City Councillor promises that residents will be consulted on project to build a barrage across the Ribble – But will this be enough?
Save the Ribble Campaign welcomes the recent statement from Preston Councillor, Jack Davenport, who represents Riversway, that ward councillors would be arranging public consultation in addition to anything organised by the (City) Council (LEP 31/5/06).
Councillor Davenport stated: ‘We don’t want a situation where residents find one day something is happening and they did not have the opportunity to speak out……we’ve got to do it in a fair and balanced way for both sides. We hope we can impact on what they are proposing. We want to affect the proposal before it goes forward so that we have got a proposal that’s more in line with what people want.’
Save the Ribble Campaign is pleased that some thought is now being given to the process of consultation on the Riverworks proposals and are fully supportive of the view that residents should be given the full facts about all aspects of the Riverworks options, including their potential consequences.
However, we also believe that meaningful consultation on the Riverworks proposals has to be inclusive of all the communities affected by the options under consideration and not just residents of particular areas of Preston and South Ribble. The Central Park building development will have an impact on Walton-le-Dale aswell as Penwortham, and the barrage option will affect all communities along the Ribble corridor, from the Fylde and up to Ribchester and beyond.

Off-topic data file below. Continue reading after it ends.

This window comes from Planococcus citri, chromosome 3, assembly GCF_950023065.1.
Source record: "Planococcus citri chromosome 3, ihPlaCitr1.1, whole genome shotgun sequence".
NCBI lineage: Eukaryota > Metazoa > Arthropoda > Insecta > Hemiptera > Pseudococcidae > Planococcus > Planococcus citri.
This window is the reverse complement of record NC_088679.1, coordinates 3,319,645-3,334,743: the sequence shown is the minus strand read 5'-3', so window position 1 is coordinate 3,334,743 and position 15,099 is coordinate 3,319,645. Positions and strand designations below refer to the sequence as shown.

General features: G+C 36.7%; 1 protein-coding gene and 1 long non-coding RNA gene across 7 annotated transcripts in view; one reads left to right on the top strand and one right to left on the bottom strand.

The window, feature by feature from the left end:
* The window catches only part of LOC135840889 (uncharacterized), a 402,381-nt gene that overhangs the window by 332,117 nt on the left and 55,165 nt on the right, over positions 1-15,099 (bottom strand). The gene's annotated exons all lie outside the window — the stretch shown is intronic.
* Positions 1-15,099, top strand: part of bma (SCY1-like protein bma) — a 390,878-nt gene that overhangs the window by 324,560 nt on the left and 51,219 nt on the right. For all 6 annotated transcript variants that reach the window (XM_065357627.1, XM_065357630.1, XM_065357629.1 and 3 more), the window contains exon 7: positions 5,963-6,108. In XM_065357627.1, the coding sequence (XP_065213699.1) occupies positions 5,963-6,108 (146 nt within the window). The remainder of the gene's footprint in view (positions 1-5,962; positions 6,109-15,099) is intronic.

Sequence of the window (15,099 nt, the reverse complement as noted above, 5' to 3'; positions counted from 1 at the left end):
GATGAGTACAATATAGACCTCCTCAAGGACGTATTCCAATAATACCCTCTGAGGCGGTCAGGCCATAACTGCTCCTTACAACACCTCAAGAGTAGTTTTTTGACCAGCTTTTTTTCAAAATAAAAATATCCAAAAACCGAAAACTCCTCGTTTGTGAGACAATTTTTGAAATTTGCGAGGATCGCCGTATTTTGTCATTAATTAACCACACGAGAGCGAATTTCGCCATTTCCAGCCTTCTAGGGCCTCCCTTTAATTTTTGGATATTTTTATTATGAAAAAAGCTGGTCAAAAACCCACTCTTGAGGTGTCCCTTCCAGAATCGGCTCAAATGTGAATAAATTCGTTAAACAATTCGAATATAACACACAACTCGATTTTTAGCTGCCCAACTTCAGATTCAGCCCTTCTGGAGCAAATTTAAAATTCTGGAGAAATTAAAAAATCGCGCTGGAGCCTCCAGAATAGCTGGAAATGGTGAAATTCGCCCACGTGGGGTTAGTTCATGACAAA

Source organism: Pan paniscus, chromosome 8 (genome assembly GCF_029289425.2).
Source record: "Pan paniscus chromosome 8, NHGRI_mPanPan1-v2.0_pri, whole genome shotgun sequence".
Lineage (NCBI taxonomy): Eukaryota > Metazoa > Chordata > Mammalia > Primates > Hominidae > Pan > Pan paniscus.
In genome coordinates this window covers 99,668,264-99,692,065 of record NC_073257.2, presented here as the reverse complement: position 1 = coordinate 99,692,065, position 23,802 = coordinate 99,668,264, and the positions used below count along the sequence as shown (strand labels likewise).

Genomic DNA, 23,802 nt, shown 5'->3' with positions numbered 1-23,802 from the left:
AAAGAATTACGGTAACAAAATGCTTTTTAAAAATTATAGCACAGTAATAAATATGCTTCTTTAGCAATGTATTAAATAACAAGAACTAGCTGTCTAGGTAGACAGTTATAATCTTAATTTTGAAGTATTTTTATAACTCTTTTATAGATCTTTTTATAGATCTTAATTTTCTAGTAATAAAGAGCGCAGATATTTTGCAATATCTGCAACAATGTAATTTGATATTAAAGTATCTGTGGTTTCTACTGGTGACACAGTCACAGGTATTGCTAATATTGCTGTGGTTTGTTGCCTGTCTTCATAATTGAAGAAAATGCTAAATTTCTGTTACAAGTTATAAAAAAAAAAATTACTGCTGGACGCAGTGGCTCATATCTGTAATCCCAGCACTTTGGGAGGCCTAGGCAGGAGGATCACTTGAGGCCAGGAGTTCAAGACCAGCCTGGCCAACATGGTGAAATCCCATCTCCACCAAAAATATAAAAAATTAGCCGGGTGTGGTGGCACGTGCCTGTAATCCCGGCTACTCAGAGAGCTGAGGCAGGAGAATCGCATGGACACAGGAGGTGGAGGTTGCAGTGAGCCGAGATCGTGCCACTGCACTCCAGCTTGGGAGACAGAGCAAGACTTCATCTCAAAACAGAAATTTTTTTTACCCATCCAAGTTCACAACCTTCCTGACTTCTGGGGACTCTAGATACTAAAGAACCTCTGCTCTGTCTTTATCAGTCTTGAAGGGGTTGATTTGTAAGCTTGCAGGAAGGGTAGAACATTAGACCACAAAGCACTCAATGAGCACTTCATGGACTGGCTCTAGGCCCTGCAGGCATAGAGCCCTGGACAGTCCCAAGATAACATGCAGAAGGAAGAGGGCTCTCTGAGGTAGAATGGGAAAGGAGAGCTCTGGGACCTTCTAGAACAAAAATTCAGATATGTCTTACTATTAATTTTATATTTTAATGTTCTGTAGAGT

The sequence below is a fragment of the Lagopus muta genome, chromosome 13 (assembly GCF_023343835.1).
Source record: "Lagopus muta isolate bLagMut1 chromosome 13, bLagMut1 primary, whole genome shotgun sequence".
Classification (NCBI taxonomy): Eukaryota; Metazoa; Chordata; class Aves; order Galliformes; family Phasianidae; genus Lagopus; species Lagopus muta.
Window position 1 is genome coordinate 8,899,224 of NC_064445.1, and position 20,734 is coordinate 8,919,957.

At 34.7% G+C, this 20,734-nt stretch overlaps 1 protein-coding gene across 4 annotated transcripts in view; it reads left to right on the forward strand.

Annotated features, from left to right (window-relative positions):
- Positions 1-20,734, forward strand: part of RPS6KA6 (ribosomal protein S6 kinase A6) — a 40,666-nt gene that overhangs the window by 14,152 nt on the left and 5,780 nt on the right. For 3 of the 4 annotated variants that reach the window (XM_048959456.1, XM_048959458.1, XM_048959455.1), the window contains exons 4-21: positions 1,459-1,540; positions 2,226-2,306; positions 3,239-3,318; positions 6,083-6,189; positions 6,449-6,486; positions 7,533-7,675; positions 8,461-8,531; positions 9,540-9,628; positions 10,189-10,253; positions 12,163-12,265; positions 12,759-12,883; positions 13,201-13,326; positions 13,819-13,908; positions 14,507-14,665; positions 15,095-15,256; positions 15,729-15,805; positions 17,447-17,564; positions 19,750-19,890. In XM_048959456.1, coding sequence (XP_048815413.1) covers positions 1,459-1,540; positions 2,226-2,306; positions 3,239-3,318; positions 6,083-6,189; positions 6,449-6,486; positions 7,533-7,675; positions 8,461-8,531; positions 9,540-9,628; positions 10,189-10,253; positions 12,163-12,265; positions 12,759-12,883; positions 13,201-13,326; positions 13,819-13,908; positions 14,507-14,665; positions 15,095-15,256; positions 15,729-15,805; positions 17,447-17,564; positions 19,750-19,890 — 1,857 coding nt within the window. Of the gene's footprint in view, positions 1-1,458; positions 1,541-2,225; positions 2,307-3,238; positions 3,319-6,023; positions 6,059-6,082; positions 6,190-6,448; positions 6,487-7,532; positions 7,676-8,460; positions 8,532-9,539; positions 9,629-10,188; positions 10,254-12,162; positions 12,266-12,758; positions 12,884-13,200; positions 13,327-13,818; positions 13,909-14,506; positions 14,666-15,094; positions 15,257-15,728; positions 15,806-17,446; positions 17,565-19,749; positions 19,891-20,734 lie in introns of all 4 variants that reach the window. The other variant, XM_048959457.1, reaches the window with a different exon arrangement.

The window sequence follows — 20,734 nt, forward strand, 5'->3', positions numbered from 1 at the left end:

There are also very significant environmental concerns which are beyond the scope of a residents consultation and which will require a full environmental impact assessment, and full consultation with concerned environmental groups (such as RSPB, Fisheries and other wildlife groups) before decisions are taken to progress these options any further. Residents views are only part of the issue.
Save the Ribble Campaign believes that residents’ consultation will require the input of other neighbouring authorities. Obtaining a meaningful response from residents will of course also depend on how they are consulted and what questions they are asked. We believe that in these consultation processes it is important that all affected residents are given opportunity to express views on the specific options contained in Riverworks rather than the "vision" as a whole as it is likely that some options may have more support from residents than other options - in particular residents who oppose the idea of a barrage may well be supportive of other ideas such as re-instating the canal.